Chinese President, Xi Jinping (L) is welcomed by Crown Prince of Saudi Arabia Mohammed bin Salman Al Saud (R) at the Palace of Yamamah in Riyadh, Saudi Arabia on December 8, 2022.
Anadolu Agency | Anadolu Agency | Getty Images
China, meanwhile, has for years been making inroads — especially economically — as Saudi Arabia’s top trading partner and the largest buyer of its oil. Riyadh’s relationship with Beijing is more functional and economic than strategic, though, meaning it is not likely to supplant the U.S.’s role in the kingdom anytime soon.
However, Saudi Arabia in recent years has been buying more Chinese weapons, in particular the ones that Washington has been less than willing to sell its Gulf ally, like lethal drones. Technology transfers and Chinese infrastructure projects are also growing in the kingdom, as Saudi Crown Prince Mohammed bin Salman seeks to diversify his country’s alliances and make it more independent.
Chinese President Xi Jinping visited Saudi Arabia in December, and the two countries signed a strategic partnership agreement that the Chinese foreign ministry at the time called “an epoch-making milestone in the history of China-Arab relations.”
“I see it going into a significant shift from a trade to a core investment relationship,” Al-Falih said of his country’s ties with Beijing.
“We already invest significantly in China, mostly in oil refining and petrochemicals. But there have been other investments in technology by the PIF (Saudi Arabia’s sovereign wealth fund), and by other private sector companies. But we would see, going forward, more global champions from Saudi Arabia going to China to access a growing market of 1.4 billion high-consumption individuals.”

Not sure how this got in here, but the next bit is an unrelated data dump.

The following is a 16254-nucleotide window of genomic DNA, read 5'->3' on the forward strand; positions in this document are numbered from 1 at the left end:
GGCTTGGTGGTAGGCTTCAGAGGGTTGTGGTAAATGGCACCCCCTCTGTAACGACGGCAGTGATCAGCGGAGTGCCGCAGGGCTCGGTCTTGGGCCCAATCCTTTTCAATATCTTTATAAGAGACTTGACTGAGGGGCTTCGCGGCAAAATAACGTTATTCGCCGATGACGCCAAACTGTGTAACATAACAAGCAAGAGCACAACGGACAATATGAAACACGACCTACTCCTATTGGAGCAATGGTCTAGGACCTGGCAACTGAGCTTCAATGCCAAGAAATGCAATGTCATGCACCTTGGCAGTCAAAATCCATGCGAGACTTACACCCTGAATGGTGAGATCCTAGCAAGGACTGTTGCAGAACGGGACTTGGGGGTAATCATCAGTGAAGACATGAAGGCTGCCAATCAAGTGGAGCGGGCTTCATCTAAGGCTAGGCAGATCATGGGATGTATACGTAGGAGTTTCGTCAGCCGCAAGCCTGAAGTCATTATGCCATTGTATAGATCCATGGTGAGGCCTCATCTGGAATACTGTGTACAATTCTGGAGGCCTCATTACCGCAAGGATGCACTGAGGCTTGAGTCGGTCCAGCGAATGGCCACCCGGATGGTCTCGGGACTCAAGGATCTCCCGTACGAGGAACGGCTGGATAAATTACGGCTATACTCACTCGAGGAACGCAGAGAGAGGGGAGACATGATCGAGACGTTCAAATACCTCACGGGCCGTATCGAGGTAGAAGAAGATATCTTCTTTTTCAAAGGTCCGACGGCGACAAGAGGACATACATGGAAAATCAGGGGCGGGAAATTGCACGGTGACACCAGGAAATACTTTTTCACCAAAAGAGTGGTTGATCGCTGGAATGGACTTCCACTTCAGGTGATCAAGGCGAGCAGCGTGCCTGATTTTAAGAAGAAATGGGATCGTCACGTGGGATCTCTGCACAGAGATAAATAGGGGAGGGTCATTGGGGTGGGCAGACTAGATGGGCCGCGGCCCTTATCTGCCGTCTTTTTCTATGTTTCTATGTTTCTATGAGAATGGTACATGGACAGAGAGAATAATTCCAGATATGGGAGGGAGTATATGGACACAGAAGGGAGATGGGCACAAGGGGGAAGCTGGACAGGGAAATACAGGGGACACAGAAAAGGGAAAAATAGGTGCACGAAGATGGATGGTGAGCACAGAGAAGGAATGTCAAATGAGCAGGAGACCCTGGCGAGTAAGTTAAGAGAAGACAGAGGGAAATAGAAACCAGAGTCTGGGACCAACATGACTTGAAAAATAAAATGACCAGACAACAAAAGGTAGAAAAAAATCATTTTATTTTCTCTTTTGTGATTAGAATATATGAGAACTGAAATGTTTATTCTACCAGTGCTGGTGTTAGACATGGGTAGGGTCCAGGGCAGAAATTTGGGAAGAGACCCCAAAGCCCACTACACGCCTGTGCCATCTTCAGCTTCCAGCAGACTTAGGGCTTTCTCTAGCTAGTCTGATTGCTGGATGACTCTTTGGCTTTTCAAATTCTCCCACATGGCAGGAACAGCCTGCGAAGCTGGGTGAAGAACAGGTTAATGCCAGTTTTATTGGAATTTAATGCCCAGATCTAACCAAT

Saudi Foreign Minister Faisal bin Farhan (R) escorts US Secretary of State Antony Blinken as they arrive for a meeting with GCC Ministers at the GCC Secretariat in Riyadh on June 7, 2023.
Fayez Nureldine | AFP | Getty Images
Notably, the Arab-China conference was held just days after U.S. Secretary of State Antony Blinken’s visit to Riyadh. Al-Falih shrugged off the idea that its growing ties to China were a threat to the U.S.
“Saudi Arabia is going to be a partner to all of the major economies globally. And China certainly is a prominent one in that field,” he said.
“We have a fantastic relationship with the U.S., it’s been part of our global relationships since the creation of the modern Saudi Arabia, that is well known, and I believe it is very strong, as evidenced during the visit of President Biden last year. And I think the fact that Secretary Blinken was here last week just reinforces that strong relationship.”
He noted that the U.S. remains the kingdom’s largest foreign investor, saying “I don’t see our relationship with the U.S., with China as being mutually exclusive. I think, in fact, they complement each other.”
“We don’t see disruptions and those relationships happening,” the minister added. “But certainly what sets our strategy is our own interests, and those interests with China are strong and rising.”